Wright's design involved a secondary trim to be applied over the existing trim at the operable sash to hold the screen. The supporting trim was installed last Fall.
The finished result adds depth to the operable units which creates an ABAB rhythm as one looks at a band of windows.
Light reflecting off the metal screen has an interesting effect, causing Christine to note that the living room seems a little more enclosed at night.
I replaced one door screen and one casement screen
18 years ago, and only now are they drastically changing color
and looking more like the original screens installed in 1954.
They must have had a coating on them from the time they were manufactured.
You should feel good knowing that you will not need to replace any of these
screens except one that may accidentally be punctured by a visitor.
I detailed the large panel to pivot open to allow tending of the fire.
I have a question on the operable clerestory windows with screens. As I mentioned before all our hardware had been stolen as some point before we took ownership. Our front clerestory windows had screens that will be rebuilt. How do your windows stay open with the screens on? I see in your photo that there appears to be a lock mechanism but does that hardware actually have a mechanism to keep the window propped open? I hope I am clear in my question. Joe believes that they used to keep the window open in ours by hooking the frame to the soffit, which would mean to close it you have to go outdoors and unhook it.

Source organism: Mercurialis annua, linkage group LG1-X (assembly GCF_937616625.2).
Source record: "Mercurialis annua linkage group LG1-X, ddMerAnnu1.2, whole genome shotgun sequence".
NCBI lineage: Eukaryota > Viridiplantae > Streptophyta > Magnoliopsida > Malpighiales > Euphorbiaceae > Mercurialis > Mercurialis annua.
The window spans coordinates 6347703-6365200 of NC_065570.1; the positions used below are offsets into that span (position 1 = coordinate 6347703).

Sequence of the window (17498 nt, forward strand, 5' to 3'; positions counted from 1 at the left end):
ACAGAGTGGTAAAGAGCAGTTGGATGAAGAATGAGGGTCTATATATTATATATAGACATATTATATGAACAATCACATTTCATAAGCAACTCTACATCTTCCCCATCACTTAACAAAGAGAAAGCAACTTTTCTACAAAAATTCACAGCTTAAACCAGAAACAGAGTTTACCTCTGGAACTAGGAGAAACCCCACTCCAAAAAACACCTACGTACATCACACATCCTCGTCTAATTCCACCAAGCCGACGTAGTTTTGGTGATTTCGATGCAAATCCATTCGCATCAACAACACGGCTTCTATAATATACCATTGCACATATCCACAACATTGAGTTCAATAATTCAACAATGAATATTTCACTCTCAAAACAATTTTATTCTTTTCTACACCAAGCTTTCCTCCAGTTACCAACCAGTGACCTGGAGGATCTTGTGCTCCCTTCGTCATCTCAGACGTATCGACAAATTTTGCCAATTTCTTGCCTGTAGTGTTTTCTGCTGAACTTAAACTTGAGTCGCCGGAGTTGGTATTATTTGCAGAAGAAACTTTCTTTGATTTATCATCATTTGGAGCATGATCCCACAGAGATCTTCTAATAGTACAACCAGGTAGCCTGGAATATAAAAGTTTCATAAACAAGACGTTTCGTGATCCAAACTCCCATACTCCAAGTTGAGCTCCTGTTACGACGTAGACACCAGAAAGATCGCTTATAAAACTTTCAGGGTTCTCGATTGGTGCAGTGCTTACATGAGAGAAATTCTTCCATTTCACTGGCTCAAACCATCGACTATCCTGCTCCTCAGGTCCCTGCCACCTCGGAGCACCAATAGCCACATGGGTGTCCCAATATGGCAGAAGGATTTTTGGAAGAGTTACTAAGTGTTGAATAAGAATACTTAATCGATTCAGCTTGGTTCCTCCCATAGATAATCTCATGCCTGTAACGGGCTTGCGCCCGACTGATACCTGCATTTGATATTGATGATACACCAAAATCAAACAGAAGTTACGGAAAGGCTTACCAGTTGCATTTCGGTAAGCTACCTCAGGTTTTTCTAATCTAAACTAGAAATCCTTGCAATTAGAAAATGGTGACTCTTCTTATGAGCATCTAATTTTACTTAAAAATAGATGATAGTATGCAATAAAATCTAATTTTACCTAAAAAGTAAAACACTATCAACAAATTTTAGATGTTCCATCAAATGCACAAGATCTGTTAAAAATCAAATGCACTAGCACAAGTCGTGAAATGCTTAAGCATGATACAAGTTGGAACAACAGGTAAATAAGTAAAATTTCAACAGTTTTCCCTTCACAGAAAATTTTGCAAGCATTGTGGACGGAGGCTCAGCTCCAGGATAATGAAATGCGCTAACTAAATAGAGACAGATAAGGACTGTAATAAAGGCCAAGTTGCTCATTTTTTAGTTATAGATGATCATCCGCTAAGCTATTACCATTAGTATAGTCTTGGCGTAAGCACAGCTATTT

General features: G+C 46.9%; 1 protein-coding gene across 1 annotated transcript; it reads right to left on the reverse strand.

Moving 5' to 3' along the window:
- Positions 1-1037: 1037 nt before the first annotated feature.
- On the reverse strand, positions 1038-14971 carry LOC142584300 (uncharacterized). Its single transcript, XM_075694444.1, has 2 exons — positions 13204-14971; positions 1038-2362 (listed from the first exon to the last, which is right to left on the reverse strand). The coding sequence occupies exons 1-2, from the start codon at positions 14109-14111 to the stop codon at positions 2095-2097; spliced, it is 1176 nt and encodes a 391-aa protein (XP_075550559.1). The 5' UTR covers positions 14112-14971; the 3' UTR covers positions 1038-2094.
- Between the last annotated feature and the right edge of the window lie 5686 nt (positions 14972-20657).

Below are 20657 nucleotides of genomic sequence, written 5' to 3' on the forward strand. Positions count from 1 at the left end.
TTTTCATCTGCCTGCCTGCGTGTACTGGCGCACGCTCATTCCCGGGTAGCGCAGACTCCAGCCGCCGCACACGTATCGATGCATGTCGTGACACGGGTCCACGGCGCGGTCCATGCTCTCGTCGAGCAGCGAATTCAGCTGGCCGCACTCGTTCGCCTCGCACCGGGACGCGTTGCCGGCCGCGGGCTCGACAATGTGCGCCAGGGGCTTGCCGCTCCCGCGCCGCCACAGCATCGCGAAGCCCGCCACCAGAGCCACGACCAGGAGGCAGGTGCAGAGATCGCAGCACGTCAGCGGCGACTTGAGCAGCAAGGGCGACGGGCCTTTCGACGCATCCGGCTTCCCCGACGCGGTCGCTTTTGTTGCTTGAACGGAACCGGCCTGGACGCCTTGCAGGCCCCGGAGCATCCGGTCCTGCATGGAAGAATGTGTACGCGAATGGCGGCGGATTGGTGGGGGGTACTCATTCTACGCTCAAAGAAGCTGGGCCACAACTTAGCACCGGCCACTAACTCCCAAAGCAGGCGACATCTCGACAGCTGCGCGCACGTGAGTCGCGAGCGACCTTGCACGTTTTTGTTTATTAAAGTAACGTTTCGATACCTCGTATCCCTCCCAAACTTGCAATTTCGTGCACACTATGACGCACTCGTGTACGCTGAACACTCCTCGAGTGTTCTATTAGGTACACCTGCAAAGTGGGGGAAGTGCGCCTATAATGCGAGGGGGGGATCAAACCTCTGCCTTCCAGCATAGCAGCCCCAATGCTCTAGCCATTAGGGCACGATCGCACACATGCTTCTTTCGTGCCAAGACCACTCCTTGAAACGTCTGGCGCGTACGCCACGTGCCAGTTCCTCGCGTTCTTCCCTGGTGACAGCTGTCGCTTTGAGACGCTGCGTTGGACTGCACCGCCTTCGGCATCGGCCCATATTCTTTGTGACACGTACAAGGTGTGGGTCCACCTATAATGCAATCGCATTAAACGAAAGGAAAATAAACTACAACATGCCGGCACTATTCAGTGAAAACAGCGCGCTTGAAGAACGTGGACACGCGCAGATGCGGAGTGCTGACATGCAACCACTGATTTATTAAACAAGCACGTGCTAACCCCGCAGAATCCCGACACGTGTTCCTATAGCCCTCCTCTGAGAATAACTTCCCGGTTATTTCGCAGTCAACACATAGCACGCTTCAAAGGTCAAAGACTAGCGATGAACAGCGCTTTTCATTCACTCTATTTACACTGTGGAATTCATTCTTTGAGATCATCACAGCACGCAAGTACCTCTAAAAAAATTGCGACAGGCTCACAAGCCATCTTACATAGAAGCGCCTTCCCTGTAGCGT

Your fireplace screens and box are looking great! We've been using our living room fireplace all winter with logs from our downed ash trees. Our dining room/kitchen fireplace will require an insert because of the size of the flue. A photographer who had photographed our house in the past, Alex Vertikoff, sent me photos for personal use that shows an ugly black rather ornate box had once sat in the dining room (stolen). The chimney man suggested the fireplace did not have a proper draw, I'm wondering if your elevated box was used for drawing purposes.